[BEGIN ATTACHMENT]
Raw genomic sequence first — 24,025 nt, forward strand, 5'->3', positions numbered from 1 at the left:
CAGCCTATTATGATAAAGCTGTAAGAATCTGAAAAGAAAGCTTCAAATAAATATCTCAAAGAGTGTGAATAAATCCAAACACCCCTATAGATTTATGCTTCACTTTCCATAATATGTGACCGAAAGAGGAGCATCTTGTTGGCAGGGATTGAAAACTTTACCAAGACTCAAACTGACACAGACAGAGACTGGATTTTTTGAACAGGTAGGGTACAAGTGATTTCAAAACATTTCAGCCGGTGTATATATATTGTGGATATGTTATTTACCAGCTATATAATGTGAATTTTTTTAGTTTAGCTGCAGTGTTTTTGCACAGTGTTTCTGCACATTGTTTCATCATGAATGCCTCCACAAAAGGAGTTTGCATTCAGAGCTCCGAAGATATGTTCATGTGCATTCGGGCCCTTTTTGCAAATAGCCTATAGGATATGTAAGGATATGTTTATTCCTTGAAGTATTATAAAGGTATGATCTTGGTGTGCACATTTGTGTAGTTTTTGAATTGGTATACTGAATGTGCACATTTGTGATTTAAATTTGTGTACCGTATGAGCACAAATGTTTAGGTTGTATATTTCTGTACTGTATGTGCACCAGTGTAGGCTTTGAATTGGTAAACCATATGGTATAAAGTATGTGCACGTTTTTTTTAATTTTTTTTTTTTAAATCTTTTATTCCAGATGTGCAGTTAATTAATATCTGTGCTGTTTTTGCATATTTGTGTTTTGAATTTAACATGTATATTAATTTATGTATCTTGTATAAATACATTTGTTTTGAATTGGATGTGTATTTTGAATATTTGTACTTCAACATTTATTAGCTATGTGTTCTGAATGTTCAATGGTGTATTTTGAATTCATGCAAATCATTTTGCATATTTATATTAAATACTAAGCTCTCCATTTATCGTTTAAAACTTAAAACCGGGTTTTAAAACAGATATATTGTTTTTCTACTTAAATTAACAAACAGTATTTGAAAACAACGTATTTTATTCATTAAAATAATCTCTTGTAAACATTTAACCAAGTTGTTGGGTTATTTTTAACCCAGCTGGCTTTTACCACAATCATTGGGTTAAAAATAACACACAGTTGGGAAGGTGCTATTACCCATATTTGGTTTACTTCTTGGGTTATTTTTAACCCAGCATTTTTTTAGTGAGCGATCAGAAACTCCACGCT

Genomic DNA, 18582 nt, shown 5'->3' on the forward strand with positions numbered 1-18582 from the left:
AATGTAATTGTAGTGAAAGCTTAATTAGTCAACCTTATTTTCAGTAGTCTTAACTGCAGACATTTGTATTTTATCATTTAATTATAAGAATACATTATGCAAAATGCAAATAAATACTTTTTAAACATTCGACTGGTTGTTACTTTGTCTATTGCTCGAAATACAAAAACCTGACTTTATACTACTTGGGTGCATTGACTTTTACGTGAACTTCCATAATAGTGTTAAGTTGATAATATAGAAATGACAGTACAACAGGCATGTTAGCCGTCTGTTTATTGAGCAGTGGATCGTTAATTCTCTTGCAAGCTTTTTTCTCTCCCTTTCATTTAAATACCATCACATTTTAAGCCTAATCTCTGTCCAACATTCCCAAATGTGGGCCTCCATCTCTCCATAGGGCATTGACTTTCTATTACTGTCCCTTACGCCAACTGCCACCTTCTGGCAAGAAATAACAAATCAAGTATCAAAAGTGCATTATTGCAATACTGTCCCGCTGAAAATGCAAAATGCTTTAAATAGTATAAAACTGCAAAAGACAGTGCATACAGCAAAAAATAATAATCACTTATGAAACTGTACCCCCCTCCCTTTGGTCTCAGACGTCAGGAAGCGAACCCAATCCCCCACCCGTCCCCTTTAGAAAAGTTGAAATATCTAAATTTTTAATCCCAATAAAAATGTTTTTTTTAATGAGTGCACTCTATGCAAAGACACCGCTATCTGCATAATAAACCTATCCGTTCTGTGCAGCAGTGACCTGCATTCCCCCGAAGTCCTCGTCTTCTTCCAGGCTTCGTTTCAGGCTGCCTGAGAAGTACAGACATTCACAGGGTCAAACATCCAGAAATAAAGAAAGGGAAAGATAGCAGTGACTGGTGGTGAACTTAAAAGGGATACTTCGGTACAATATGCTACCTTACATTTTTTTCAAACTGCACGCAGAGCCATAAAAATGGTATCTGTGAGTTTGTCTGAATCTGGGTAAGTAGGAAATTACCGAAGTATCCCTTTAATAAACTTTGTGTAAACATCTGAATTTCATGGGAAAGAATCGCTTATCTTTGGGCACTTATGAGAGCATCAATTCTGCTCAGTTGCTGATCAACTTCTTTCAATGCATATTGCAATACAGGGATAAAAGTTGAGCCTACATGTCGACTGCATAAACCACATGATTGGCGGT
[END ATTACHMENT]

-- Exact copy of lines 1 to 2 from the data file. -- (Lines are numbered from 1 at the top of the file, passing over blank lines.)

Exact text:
Raw genomic sequence first — 24,025 nt, forward strand, 5'->3', positions numbered from 1 at the left:
CAGCCTATTATGATAAAGCTGTAAGAATCTGAAAAGAAAGCTTCAAATAAATATCTCAAAGAGTGTGAATAAATCCAAACACCCCTATAGATTTATGCTTCACTTTCCATAATATGTGACCGAAAGAGGAGCATCTTGTTGGCAGGGATTGAAAACTTTACCAAGACTCAAACTGACACAGACAGAGACTGGATTTTTTGAACAGGTAGGGTACAAGTGATTTCAAAACATTTCAGCCGGTGTATATATATTGTGGATATGTTATTTACCAGCTATATAATGTGAATTTTTTTAGTTTAGCTGCAGTGTTTTTGCACAGTGTTTCTGCACATTGTTTCATCATGAATGCCTCCACAAAAGGAGTTTGCATTCAGAGCTCCGAAGATATGTTCATGTGCATTCGGGCCCTTTTTGCAAATAGCCTATAGGATATGTAAGGATATGTTTATTCCTTGAAGTATTATAAAGGTATGATCTTGGTGTGCACATTTGTGTAGTTTTTGAATTGGTATACTGAATGTGCACATTTGTGATTTAAATTTGTGTACCGTATGAGCACAAATGTTTAGGTTGTATATTTCTGTACTGTATGTGCACCAGTGTAGGCTTTGAATTGGTAAACCATATGGTATAAAGTATGTGCACGTTTTTTTTAATTTTTTTTTTTTAAATCTTTTATTCCAGATGTGCAGTTAATTAATATCTGTGCTGTTTTTGCATATTTGTGTTTTGAATTTAACATGTATATTAATTTATGTATCTTGTATAAATACATTTGTTTTGAATTGGATGTGTATTTTGAATATTTGTACTTCAACATTTATTAGCTATGTGTTCTGAATGTTCAATGGTGTATTTTGAATTCATGCAAATCATTTTGCATATTTATATTAAATACTAAGCTCTCCATTTATCGTTTAAAACTTAAAACCGGGTTTTAAAACAGATATATTGTTTTTCTACTTAAATTAACAAACAGTATTTGAAAACAACGTATTTTATTCATTAAAATAATCTCTTGTAAACATTTAACCAAGTTGTTGGGTTATTTTTAACCCAGCTGGCTTTTACCACAATCATTGGGTTAAAAATAACACACAGTTGGGAAGGTGCTATTACCCATATTTGGTTTACTTCTTGGGTTATTTTTAACCCAGCATTTTTTTAGTGAGCGATCAGAAACTCCACGCT